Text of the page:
History
Written accounts of the early history of Singapore are sketchy and the names used to refer to the country are varied.

Early Names

A Chinese account of the third century refers to Singapore as Puluozhong, translating the Malay words Pulau Ujong, ie. "island at the end" of the peninsula.

The Javanese Nagarakretagama1 of 1365 identified a settlement called Temasek, ie. "Water Town", on Singapore island. A Chinese trader Wang Dayuan, who visited Singapore around 1330 referred to this settlement as Danmaxi, in reporting that there were also some Chinese found on the island.

The Sejarah Melayu or Malay Annals has the most colourful and vivid account of how Singapore got its present name. As the story goes, Sang Nila Utama (or Sri Tri Buana as he was more popularly known), ruler of Palembang (in present day Indonesia), landed at Temasek one day while seeking shelter from a storm. Sighting an animal he took to be a lion, he decided to establish a settlement which he named Singapura, i.e. "Lion City". The island became commonly known as Singapura by the end of the 14th century.

Early History

During the 14th century, Singapore was caught in the struggles between Siam (now Thailand) and the Java-based Majapahit Empire for control over the Malay Peninsula.

According to the Sejarah Melayu, Singapore was defeated in one Majapahit attack. Later, a prince of Palembang, Iskandar Shah, also known as Parameswara, killed the local chieftain and installed himself as the island's new ruler. But shortly after, he was driven out, either by the Siamese or by the Javanese forces of the Majapahit Empire. He fled north to Muar in the Malay Peninsula, where he founded the Malacca Sultanate. Singapore remained an important part of the Malacca Sultanate; it was the fief of the admirals (laksamanas), including the famous Hang Tuah.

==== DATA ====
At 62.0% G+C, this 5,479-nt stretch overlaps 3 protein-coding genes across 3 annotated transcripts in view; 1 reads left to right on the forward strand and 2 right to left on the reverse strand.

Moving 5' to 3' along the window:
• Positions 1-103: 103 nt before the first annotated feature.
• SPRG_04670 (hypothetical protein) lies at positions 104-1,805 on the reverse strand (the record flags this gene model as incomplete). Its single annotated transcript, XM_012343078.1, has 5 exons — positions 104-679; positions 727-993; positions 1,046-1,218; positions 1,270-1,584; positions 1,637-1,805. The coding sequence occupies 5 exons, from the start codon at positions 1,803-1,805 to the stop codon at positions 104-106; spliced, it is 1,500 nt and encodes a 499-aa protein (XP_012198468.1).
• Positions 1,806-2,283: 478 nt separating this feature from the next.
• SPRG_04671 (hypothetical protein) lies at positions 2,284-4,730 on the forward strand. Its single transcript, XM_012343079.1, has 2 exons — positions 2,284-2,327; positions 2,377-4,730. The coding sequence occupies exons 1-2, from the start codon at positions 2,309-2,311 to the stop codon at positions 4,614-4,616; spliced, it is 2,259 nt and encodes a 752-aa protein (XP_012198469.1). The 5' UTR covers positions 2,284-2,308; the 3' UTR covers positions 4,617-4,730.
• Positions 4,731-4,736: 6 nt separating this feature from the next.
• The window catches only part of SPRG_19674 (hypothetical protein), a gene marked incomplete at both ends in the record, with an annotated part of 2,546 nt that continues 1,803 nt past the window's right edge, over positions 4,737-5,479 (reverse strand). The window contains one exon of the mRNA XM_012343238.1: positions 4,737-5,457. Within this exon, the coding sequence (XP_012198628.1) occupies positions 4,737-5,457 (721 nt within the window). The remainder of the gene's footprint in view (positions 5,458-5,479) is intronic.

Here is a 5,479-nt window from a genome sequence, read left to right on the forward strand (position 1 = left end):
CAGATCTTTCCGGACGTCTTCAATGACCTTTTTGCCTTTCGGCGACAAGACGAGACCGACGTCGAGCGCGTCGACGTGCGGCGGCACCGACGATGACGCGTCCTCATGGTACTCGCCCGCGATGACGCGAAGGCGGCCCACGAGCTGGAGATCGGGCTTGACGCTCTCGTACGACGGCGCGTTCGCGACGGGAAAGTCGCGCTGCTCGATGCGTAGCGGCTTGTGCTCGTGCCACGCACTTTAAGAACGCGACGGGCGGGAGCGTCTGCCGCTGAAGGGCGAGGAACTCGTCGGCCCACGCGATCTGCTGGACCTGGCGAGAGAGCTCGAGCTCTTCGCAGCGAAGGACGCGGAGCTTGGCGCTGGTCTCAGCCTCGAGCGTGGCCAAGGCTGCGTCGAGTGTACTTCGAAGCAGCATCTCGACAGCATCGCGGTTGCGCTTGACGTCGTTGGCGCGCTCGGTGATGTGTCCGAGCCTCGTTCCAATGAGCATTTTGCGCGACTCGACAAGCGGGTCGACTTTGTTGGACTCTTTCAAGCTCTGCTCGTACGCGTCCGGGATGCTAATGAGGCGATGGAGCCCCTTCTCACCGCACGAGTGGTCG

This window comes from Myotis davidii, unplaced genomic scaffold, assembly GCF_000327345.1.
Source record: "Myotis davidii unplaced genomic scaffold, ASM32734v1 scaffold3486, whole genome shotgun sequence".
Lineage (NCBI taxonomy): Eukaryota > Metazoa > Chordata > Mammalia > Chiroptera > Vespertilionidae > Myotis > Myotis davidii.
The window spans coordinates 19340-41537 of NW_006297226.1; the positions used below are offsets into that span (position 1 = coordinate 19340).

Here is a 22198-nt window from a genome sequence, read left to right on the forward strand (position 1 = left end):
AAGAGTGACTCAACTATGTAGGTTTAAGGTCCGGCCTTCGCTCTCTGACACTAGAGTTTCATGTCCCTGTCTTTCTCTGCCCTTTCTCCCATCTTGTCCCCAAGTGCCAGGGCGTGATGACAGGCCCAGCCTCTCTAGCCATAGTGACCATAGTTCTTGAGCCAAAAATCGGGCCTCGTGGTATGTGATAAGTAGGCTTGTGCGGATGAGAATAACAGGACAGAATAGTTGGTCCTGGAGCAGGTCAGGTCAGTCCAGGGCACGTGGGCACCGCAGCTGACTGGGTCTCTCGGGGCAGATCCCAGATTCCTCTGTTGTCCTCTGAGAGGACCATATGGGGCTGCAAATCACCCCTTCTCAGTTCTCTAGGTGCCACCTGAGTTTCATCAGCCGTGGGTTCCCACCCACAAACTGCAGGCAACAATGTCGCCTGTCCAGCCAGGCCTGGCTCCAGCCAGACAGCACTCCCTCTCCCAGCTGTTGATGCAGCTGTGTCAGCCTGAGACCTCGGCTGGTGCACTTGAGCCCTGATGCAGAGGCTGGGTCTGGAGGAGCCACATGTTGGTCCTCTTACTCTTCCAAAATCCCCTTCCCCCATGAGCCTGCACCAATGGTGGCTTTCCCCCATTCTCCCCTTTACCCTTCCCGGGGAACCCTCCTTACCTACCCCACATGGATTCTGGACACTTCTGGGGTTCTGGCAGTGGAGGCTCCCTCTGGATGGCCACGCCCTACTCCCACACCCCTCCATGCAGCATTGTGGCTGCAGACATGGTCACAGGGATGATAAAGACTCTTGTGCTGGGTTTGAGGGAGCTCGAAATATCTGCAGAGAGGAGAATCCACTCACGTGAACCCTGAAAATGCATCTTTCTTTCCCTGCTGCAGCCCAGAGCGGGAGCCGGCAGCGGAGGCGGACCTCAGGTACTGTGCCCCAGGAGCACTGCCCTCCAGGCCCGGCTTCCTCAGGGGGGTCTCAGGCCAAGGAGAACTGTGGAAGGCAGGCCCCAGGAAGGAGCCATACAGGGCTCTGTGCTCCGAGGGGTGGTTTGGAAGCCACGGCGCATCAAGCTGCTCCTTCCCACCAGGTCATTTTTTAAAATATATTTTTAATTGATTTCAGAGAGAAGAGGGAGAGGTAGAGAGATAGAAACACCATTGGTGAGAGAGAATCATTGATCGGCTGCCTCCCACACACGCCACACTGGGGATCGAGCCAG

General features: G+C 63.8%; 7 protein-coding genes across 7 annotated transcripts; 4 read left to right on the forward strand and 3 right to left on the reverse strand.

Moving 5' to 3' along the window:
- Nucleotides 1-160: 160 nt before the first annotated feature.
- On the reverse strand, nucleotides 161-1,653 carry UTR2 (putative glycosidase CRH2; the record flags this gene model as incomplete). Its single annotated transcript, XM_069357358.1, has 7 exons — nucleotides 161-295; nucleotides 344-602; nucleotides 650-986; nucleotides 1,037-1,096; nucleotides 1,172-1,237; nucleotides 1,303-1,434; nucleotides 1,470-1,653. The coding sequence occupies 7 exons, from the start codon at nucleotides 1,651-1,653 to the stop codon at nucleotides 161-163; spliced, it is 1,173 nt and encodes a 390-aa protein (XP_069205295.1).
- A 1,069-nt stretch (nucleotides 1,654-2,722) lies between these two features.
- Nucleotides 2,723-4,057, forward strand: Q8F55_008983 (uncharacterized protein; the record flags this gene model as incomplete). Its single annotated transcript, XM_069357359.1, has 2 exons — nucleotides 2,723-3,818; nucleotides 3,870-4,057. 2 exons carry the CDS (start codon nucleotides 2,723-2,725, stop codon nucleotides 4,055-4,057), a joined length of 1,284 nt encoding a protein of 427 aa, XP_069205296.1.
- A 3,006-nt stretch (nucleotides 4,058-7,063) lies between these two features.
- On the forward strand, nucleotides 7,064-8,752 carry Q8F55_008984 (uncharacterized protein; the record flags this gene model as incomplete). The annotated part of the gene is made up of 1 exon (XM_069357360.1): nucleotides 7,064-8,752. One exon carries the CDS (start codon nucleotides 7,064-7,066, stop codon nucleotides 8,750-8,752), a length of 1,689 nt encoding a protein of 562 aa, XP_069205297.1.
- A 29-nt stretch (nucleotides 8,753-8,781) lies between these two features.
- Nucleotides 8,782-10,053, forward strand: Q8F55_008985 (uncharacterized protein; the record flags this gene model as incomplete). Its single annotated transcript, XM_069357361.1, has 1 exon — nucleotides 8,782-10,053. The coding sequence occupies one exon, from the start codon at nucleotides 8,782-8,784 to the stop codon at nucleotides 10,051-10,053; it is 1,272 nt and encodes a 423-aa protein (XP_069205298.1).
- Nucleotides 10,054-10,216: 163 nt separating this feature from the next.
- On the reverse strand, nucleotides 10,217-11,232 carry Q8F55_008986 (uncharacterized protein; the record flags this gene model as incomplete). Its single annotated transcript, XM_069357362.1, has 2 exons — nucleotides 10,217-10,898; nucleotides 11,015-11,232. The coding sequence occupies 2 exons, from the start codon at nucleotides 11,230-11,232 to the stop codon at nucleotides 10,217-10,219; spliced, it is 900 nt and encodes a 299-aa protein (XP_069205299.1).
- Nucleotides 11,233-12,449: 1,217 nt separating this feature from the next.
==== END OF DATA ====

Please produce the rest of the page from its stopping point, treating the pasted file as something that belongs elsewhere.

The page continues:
By the early 19th century2, Singapore was under the rule of the Sultan of Johor, who was based in the Riau-Lingga archipelago. One of his senior ministers, the Temenggong, administered Johor and Singapura.

When the British East India Company founded their settlement in early 1819, through an agreement with Sultan Hussein Shah and the Temenggong, Singapore had around 1,000 indigenous inhabitants, consisting of Malays as well as the orang laut, i.e. sea nomads. These people were clustered around the Singapore River, Kallang River, Telok Blangah, and along the Johor Straits3. There were also some Chinese traders and gambier planters in the interior.

Footnotes

1A Javanese epic poem by Prapanca, considered the most important work of the literature that developed during the Majapahit era.

2The period between the 15th and 18th century could be filled by accounts given by Kennedy, Tregonning or Joginder Singh in the respective "History of Malaya" books.

3C.M. Turnbull, A History of Singapore 1819-1988 (Singapore: OUP, 1989) p.5